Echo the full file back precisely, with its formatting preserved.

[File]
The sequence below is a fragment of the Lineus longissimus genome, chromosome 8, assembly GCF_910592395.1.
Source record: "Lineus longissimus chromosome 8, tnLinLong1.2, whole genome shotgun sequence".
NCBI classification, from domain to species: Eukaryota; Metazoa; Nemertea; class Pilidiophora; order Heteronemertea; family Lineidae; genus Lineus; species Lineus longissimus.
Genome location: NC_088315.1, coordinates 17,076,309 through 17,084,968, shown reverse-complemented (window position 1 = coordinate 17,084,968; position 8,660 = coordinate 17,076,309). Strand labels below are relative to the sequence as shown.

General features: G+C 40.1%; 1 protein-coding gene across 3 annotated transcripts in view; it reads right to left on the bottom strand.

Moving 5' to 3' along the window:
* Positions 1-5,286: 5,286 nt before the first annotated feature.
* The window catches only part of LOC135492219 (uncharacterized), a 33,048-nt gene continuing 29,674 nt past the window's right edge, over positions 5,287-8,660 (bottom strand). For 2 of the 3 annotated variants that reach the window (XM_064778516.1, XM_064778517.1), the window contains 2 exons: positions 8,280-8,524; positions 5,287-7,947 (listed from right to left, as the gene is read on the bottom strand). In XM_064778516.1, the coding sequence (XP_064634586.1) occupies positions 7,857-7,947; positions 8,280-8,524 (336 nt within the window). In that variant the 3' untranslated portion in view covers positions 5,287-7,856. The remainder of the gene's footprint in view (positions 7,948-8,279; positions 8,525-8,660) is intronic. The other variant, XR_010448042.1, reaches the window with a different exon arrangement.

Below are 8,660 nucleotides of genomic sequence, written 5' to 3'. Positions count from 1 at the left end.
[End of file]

The sequence below is a fragment of the Lineus longissimus genome, chromosome 8, assembly GCF_910592395.1.
Source record: "Lineus longissimus chromosome 8, tnLinLong1.2, whole genome shotgun sequence".
NCBI classification, from domain to species: Eukaryota; Metazoa; Nemertea; class Pilidiophora; order Heteronemertea; family Lineidae; genus Lineus; species Lineus longissimus.
Genome location: NC_088315.1, coordinates 17,076,309 through 17,084,968, shown reverse-complemented (window position 1 = coordinate 17,084,968; position 8,660 = coordinate 17,076,309). Strand labels below are relative to the sequence as shown.

General features: G+C 40.1%; 1 protein-coding gene across 3 annotated transcripts in view; it reads right to left on the bottom strand.

Moving 5' to 3' along the window:
* Positions 1-5,286: 5,286 nt before the first annotated feature.
* The window catches only part of LOC135492219 (uncharacterized), a 33,048-nt gene continuing 29,674 nt past the window's right edge, over positions 5,287-8,660 (bottom strand). For 2 of the 3 annotated variants that reach the window (XM_064778516.1, XM_064778517.1), the window contains 2 exons: positions 8,280-8,524; positions 5,287-7,947 (listed from right to left, as the gene is read on the bottom strand). In XM_064778516.1, the coding sequence (XP_064634586.1) occupies positions 7,857-7,947; positions 8,280-8,524 (336 nt within the window). In that variant the 3' untranslated portion in view covers positions 5,287-7,856. The remainder of the gene's footprint in view (positions 7,948-8,279; positions 8,525-8,660) is intronic. The other variant, XR_010448042.1, reaches the window with a different exon arrangement.

Below are 8,660 nucleotides of genomic sequence, written 5' to 3'. Positions count from 1 at the left end.